Tools For a Populist Uprising

Ready to collaborate across Red and Blue? Here are some ways to get started.
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Before you talk, listen. Attend community gatherings. Get to know the people you want to reach and listen to their hopes and fears.

Discuss things that connect you, like being a parent or dealing with high gas prices, to build trust before bringing up issues that might spark disagreement.

Highlight others’ points of view. For example, talk about how an Afghani villager feels about us attacking their country.

Avoid attacks on politicians or others who hold different views, and the United States.

Focus on why the issues matter to you. Speak from your heart and experience.

Avoid jargon-filled language. Ask yourself if you come across as friendly or as a know-it-all.

Avoid emphasizing problems. Suggest actions people can take, and talk about examples of success.

SOURCE: article by Doug Orbaker


Find a newsworthy angle on your event or cause. Human interest, controversy, civil disobedience, superlatives (first, biggest) help.

Create a short press release. Make it accessible and factual, with contact information.

Find journalists who cover issues related to your own.

Develop a 30-second pitch for your story. Don’t lie or exaggerate—build a reputation for accuracy.

Highlight previous coverage of your issue when pitching your story.

Identify knowledgeable and articulate spokespeople. An unexpected spokesperson (a veteran for peace or a doctor for single-payer health care) can be especially interesting to a journalist.

Don’t give up if a journalist isn’t interested. Correct them if they get the story wrong, and thank those who cover it well.


Identify a goal that is widely shared, for example, increased support for education. Avoid taking positions on unrelated issues; learn to respectfully “agree to disagree” on topics not essential to your purpose.

Research potential allies who share your concerns, including religious, political, civic, and neighborhood groups.

Explore participants’ interest and concerns about collaborating, and explore ways to address both.

Structure decision making so that power is shared among coalition members and timely action is possible.

Clarify your plan. Set short-term and long-term goals. Choose among strategy options: large, public campaigns, behind-the-scenes lobbying, popular education, etc.

Encourage coalition partners to reach out to their own network of friends and allies to widen support.


Direct action can bring people together while raising awareness. Here, for example, is a model developed by City Life/Vida Urbana for protesting foreclosures:

Seek advice from an organization that provides legal advice and support for those facing foreclosure.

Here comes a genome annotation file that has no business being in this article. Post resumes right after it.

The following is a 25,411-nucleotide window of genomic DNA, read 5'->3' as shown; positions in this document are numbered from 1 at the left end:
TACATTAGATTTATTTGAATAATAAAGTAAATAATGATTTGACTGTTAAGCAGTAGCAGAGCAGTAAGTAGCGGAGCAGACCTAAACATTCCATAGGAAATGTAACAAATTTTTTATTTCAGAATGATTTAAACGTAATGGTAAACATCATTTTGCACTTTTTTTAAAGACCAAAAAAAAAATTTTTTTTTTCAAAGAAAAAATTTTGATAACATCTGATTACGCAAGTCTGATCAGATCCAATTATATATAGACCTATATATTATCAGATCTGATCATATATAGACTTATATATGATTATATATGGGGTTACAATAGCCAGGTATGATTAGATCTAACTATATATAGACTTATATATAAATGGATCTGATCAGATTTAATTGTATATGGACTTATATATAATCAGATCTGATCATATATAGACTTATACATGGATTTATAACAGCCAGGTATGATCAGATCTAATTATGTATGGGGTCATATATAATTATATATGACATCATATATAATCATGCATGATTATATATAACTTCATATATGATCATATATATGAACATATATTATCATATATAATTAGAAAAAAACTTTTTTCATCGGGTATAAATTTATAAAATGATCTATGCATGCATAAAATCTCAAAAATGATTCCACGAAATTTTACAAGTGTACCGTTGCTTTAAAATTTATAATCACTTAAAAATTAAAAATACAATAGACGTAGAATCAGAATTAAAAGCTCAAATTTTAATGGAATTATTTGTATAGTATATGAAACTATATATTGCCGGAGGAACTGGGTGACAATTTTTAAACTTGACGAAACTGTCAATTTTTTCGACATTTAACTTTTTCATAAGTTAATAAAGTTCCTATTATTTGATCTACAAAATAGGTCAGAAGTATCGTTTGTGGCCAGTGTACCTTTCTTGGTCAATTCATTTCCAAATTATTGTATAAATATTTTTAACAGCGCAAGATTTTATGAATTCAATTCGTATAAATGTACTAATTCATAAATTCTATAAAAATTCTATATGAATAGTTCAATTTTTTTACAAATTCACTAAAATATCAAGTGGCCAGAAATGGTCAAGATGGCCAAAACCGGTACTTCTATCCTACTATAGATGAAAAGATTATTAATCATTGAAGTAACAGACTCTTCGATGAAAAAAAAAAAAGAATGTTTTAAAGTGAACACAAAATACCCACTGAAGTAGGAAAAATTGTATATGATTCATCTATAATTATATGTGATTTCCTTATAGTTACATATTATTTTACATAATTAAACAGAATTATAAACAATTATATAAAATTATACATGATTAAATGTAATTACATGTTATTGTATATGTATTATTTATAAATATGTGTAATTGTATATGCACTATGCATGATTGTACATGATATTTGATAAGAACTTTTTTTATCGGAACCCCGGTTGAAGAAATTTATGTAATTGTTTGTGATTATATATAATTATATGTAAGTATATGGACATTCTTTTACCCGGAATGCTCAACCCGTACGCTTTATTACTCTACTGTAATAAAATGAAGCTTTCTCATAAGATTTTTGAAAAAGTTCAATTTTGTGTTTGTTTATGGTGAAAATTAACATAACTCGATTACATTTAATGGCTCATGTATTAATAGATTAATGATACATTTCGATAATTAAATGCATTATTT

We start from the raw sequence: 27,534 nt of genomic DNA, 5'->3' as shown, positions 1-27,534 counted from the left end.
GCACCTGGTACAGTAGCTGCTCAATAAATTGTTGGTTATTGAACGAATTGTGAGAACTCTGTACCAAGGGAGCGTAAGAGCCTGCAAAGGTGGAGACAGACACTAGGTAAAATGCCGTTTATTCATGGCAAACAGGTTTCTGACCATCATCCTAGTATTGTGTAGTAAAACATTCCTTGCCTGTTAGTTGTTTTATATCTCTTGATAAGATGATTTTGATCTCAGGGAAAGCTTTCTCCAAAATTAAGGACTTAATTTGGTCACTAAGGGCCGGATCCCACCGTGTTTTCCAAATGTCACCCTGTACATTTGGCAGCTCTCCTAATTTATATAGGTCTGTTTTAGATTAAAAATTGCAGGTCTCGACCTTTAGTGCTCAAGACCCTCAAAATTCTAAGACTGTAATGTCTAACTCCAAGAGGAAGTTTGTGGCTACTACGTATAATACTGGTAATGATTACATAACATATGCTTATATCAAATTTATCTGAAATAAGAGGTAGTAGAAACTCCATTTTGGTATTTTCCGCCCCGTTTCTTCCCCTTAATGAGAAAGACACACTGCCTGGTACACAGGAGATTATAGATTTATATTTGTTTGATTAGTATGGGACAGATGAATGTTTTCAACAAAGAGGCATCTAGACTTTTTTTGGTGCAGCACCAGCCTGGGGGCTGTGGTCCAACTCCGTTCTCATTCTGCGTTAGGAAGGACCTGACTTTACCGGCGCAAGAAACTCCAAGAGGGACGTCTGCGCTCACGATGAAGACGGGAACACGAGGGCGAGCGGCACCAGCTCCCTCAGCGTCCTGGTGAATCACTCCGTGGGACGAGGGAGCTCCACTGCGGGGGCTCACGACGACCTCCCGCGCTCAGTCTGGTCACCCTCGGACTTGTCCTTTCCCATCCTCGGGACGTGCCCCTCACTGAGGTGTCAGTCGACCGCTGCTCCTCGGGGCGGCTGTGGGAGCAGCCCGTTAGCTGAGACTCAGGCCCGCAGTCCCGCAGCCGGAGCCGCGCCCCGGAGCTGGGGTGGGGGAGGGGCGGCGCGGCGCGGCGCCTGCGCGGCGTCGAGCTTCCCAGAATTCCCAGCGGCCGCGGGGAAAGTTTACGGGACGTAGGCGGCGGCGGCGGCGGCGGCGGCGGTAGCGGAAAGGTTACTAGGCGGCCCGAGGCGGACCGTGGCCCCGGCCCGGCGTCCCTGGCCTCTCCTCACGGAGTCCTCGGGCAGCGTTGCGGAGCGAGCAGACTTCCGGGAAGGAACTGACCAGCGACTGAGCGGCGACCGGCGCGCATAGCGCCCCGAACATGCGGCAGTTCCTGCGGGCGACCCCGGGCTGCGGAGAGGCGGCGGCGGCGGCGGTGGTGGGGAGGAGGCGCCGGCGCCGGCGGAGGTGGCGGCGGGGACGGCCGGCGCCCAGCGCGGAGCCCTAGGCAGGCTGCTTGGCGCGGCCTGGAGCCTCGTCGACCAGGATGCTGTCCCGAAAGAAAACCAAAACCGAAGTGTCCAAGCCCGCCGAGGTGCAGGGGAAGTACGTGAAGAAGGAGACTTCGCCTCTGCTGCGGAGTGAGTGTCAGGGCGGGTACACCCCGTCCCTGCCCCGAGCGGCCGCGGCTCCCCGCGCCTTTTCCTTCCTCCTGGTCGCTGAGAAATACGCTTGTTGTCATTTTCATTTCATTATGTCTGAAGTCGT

Canvass the neighborhood to find support. Tell the story of the family involved, and explain how a foreclosure harms the community.

Warn the bank that a protest is planned. Send out press releases.

Gather neighbors, family, friends, faith groups, and organization members at the house for the scheduled foreclosure. Hold signs and use a megaphone to tell the story of the homeowner.

If successful in thwarting the foreclosure, use the extra time to negotiate with the lender.

SOURCE: City Life/Vida Urbana


Offer reciprocal liberty. Each of us relies on society’s commitment to freedom to assure our own liberty. I’ll respect your liberty if you’ll respect mine.

Remember that diversity includes diversity you don’t like. Treat your opposition with fairness and respect, as potential allies rather than as certain enemies.

Bust a few stereotypes, and start thinking about somebody else’s problems. You’ll make new friends and change others’ view of you. Gays against pension cutbacks, women for drug reform, blacks for small business, whatever.

Use short-term, easier wins to build momentum for the difficult issues that may take years to get.

Describe a futureworth fighting for. Optimism is deeply ingrained in American culture. We need to point out what’s wrong without simultaneously casting a pall over others’ vision of the future.

SOURCE: Sam Smith at


E-Mail Lists
To keep members of your group informed, set up a listserve (find them at or Google). Listserves allow people to subscribe, unsubscribe, and share files easily.

Write Effective E-Mails
• Get the reader’s attention with an interesting hook.
• Make the text straightforward, not wordy, and break it up with bullet points and short paragraphs.
• Include everything the reader needs to take action and ask recipients to forward the e-mail.
• Limit e-mails to once every couple of weeks, except during a campaign climax.

How To Blog Post short, confident pieces on a single subject. Update frequently, and reference your e-mails, along with information on how to subscribe to your e-mail list. Free blogging sites include:,, and

Other Uses of New Media
Share photos on Flickr or videos on YouTube. You can link to these shared images from your website, blog, or e-mails.



Noah Grant & Layla Aslani wrote this article as part of Purple America, the Fall 2008 issue of YES! Magazine. Noah is an editorial assistant and Layla is an editorial intern at YES! Magazine. Photos of Noah Grant and Layla Aslani


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